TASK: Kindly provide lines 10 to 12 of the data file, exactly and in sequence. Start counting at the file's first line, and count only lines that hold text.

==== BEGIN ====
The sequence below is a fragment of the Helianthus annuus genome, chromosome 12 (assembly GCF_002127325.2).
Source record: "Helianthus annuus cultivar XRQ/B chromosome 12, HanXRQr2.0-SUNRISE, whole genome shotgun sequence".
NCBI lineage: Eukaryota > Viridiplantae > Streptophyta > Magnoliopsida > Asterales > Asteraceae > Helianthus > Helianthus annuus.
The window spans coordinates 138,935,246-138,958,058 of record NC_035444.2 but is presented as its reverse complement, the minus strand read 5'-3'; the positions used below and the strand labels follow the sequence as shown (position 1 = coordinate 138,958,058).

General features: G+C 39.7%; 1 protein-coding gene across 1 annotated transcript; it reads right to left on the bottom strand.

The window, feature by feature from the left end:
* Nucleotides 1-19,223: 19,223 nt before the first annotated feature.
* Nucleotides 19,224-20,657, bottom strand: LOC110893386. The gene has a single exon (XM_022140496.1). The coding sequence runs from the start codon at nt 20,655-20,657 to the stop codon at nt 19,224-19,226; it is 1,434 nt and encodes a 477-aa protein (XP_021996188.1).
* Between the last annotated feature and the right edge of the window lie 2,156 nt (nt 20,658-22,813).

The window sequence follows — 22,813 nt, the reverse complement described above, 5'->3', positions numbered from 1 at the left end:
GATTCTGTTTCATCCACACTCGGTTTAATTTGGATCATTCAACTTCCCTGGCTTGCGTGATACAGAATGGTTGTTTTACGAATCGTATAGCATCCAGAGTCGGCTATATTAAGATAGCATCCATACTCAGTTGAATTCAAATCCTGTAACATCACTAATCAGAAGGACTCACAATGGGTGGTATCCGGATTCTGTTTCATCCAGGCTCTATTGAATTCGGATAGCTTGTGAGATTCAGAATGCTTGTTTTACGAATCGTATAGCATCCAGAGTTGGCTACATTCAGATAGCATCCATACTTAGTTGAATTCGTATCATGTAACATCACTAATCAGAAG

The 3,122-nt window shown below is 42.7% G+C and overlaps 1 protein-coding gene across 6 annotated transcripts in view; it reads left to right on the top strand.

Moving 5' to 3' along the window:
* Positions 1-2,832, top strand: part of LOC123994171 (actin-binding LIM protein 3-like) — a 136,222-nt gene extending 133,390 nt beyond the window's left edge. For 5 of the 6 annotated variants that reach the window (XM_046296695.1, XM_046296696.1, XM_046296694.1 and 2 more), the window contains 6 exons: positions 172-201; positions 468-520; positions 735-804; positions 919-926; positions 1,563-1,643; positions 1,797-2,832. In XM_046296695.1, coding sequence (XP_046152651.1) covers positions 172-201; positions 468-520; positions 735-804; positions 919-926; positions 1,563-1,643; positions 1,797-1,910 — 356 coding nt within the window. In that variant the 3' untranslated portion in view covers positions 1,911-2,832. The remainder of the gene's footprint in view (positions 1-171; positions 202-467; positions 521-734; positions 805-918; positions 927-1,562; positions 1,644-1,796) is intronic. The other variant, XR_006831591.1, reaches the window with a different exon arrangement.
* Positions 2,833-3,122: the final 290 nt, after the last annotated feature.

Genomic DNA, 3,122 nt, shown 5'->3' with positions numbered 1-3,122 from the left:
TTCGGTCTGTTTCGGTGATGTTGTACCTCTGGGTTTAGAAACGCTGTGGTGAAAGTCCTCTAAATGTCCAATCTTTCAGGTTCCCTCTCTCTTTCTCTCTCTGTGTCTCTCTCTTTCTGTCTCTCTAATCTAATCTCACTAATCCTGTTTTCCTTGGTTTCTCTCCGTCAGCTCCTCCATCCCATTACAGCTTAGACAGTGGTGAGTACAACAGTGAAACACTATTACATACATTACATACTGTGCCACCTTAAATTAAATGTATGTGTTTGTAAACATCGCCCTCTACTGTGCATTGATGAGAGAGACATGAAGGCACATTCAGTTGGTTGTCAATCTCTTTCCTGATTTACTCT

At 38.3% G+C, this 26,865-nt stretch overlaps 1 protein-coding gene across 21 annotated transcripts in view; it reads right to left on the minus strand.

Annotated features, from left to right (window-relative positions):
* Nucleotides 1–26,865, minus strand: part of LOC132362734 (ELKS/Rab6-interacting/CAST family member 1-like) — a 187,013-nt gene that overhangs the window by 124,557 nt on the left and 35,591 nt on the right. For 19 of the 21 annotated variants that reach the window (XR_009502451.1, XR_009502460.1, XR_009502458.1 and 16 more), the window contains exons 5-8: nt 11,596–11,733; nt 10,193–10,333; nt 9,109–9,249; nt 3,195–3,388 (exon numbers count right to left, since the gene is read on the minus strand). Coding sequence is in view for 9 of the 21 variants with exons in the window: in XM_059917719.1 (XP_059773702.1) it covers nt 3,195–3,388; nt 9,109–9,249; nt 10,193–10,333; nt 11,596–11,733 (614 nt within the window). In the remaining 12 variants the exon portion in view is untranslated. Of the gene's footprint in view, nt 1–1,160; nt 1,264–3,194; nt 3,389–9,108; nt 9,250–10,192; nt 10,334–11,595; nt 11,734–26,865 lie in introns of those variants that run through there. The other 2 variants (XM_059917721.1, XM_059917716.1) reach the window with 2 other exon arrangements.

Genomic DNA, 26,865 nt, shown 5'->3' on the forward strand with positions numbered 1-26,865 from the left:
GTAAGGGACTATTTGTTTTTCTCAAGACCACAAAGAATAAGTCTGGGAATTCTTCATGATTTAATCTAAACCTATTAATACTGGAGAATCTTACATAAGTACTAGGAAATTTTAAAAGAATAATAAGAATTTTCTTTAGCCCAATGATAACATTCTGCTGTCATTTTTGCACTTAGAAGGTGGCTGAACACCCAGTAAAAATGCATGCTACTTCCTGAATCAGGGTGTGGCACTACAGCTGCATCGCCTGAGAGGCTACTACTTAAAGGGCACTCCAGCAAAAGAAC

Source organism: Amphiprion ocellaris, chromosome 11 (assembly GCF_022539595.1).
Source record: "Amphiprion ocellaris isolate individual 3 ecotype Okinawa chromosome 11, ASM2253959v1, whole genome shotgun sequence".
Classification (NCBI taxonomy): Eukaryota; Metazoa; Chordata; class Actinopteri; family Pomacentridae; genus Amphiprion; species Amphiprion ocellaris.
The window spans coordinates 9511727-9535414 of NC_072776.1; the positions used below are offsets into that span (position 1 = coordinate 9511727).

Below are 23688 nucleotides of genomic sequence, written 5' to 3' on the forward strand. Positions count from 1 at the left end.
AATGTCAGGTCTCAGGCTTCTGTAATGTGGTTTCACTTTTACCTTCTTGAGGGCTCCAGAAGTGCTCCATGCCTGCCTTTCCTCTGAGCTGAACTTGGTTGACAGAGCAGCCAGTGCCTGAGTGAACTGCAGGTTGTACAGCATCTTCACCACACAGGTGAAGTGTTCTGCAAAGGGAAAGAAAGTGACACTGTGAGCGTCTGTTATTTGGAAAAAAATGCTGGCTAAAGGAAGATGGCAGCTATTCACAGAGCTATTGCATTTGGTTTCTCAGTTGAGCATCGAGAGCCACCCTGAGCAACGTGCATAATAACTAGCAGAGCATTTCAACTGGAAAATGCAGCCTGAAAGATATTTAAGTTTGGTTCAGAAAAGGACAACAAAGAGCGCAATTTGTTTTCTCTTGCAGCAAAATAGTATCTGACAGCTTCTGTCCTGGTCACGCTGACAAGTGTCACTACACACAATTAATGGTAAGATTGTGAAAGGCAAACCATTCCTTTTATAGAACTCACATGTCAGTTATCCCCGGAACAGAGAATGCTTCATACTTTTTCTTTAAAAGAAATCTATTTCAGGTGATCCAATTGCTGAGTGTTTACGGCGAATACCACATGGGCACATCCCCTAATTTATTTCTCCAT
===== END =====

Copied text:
The window sequence follows — 22,813 nt, the reverse complement described above, 5'->3', positions numbered from 1 at the left end:
GATTCTGTTTCATCCACACTCGGTTTAATTTGGATCATTCAACTTCCCTGGCTTGCGTGATACAGAATGGTTGTTTTACGAATCGTATAGCATCCAGAGTCGGCTATATTAAGATAGCATCCATACTCAGTTGAATTCAAATCCTGTAACATCACTAATCAGAAGGACTCACAATGGGTGGTATCCGGATTCTGTTTCATCCAGGCTCTATTGAATTCGGATAGCTTGTGAGATTCAGAATGCTTGTTTTACGAATCGTATAGCATCCAGAGTTGGCTACATTCAGATAGCATCCATACTTAGTTGAATTCGTATCATGTAACATCACTAATCAGAAG

The 3,122-nt window shown below is 42.7% G+C and overlaps 1 protein-coding gene across 6 annotated transcripts in view; it reads left to right on the top strand.